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Mable is married to an angry man. The dream she dreamed during their dating relationship quickly turned into a decade-long nightmare. Biff is nothing like who he presented himself to be when they first met. Mable is now wondering if he was ever a good guy.
Though she knew he had anger problems during their dating relationship, she had no idea how it would evolve into an abusive rage. It never occurred to her that he would turn his anger on her.
At her wit’s end, disconnected from her local church, and afraid of what he may do, Mable made the gut-wrenching decision to take her three children and move in with her parents.
After Biff realized what had happened, he was shocked. He later said he never saw it coming. No doubt Biff lived in his universe, while never considering his effect on his wife.
Mable assumed he would only get worse after she left, but he did just the opposite. He fell apart. Biff sat in counseling as a weeping, broken man. The person he had been and the person he was now presenting himself to be could not be more different.
Biff created a significant counseling dilemma. While you didn’t want to call him a liar, it was hard to bridge the gap between his contradicting behaviors without entertaining skepticism (James 1:5-8).
Was Biff genuine?
Did his wife’s departure create the tipping point that the Lord used to bring repentance to a proud man? There is no way to know the real truth in a situation like this—at least not in the beginning.
The real Biff will become evident in time. Though he masked his true self during their dating season, his authentic heart eventually became obvious. This situation will be no different. Give him time, and the real Biff will surface–for the good or the bad.
His new change of face has presented an uncomfortable tension for Mable. Should she pursue reconciliation and go back into a potentially fiery furnace in her home? She has no grounds for divorce, so that is not an option.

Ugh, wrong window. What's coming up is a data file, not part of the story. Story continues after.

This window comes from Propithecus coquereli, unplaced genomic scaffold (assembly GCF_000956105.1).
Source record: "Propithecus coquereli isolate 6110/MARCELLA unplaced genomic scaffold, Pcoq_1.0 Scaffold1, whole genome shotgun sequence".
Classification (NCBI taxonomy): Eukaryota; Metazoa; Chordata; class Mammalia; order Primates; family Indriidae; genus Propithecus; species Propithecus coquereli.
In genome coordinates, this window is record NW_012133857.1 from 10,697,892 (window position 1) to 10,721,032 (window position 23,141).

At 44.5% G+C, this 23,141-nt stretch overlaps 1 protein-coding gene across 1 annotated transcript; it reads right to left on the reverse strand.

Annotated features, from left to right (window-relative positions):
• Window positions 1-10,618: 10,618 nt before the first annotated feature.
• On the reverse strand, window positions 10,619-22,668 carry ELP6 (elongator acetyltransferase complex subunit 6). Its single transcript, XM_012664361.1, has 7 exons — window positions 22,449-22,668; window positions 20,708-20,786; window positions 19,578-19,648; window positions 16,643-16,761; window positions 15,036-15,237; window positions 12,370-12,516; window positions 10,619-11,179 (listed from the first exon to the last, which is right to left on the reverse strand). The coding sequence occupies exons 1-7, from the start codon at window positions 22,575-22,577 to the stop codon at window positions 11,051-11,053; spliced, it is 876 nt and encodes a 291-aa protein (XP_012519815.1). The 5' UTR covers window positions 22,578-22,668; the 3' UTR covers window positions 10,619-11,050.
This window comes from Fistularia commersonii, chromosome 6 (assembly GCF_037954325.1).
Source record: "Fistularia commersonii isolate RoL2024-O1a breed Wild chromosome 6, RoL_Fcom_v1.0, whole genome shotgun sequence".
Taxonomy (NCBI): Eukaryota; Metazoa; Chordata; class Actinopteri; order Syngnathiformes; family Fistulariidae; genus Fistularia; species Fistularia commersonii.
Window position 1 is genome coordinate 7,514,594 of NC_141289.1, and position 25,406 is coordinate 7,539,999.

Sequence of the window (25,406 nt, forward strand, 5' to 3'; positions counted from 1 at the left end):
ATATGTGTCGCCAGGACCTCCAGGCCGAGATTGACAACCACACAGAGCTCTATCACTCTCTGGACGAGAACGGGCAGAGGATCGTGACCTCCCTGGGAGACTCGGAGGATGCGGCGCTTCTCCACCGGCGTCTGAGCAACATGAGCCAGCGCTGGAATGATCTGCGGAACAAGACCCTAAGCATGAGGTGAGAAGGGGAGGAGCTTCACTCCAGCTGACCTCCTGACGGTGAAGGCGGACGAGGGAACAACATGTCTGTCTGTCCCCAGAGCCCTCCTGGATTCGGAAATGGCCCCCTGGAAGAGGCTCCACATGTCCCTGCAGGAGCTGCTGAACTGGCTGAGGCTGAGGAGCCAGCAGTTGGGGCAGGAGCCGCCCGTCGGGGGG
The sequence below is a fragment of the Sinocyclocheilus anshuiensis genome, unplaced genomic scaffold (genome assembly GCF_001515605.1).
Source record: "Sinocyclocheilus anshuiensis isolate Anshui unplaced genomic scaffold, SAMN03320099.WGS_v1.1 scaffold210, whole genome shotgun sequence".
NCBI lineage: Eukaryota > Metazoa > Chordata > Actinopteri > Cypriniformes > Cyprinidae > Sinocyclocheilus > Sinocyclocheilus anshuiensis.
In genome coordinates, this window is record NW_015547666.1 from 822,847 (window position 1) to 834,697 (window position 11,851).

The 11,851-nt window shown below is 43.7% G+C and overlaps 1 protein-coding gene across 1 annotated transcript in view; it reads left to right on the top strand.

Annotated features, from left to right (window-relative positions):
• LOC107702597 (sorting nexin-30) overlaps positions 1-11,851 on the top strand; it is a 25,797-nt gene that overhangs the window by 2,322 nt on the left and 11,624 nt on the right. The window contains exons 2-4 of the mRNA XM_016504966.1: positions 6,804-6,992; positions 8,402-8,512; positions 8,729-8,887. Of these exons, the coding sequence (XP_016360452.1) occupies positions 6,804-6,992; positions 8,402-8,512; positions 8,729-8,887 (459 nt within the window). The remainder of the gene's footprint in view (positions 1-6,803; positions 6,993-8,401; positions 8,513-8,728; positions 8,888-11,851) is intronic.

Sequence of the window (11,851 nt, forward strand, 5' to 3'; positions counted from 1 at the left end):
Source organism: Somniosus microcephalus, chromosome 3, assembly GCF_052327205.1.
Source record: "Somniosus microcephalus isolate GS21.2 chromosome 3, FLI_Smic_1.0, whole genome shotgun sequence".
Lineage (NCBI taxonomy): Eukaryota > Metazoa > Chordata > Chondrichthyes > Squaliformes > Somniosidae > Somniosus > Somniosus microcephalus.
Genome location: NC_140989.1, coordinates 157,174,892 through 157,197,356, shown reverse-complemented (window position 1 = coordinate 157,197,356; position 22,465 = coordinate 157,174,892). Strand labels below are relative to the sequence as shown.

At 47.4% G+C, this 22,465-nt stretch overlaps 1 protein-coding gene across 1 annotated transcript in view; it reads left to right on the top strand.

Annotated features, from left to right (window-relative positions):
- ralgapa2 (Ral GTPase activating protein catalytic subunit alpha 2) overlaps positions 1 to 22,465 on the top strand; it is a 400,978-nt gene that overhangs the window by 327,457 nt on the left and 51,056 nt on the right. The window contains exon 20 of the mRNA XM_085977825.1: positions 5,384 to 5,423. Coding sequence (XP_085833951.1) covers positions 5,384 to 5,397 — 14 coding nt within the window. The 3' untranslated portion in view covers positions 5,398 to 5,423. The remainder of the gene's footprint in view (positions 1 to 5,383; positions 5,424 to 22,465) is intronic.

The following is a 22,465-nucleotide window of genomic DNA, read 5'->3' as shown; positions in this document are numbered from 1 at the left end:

As Biff wept in the office, she scowled at him in contempt. She had no intention of going back home to live with a madman. On the other hand, there was a part of her that wanted to reconcile.
She did not marry Biff to divorce him. She married him with the intent of going the distance. Mable was definitely in a trap. What could she do? Which path should she take?
She does not want to leave the marriage, and she does not want to stay in the marriage. The main reason she hung on this long was that of the children. Her thinking was that having a dad, even an angry one like Biff, was better than having no dad at all.
For them to gain clarity on how to move forward, it would be beneficial to take a backward glance to see where they have been. The infographic is a quick review of Biff and Mable’s marriage journey.
I’ve divided the storyboard into four quadrants that reflect the four main seasons of their relationship. It reads from top left to top right to bottom left to bottom right. The four main seasons are (1) dating, (2) marriage, (3) dysfunction, and (4) hopeful restoration.
Top Left – During their dating relationship Mable was foot-loose and fancy-free. All things were going her way. She was fun and fun-loving. She was loved and in love. She and Biff were happy, hoping, and planning for a beautiful life together.
They met fortuitously but were assured the Lord was in their relationship and that He wanted them to marry. There were a few challenging moments, but nothing their love could not overcome. Being married to each other was their mutually agreed upon destiny.
Top Right – Shortly after their marriage, Mable began to see another side of Biff. Her always appropriate man was not shy about revealing a darker side to his personality. His anger was displacing the fun they had during dating.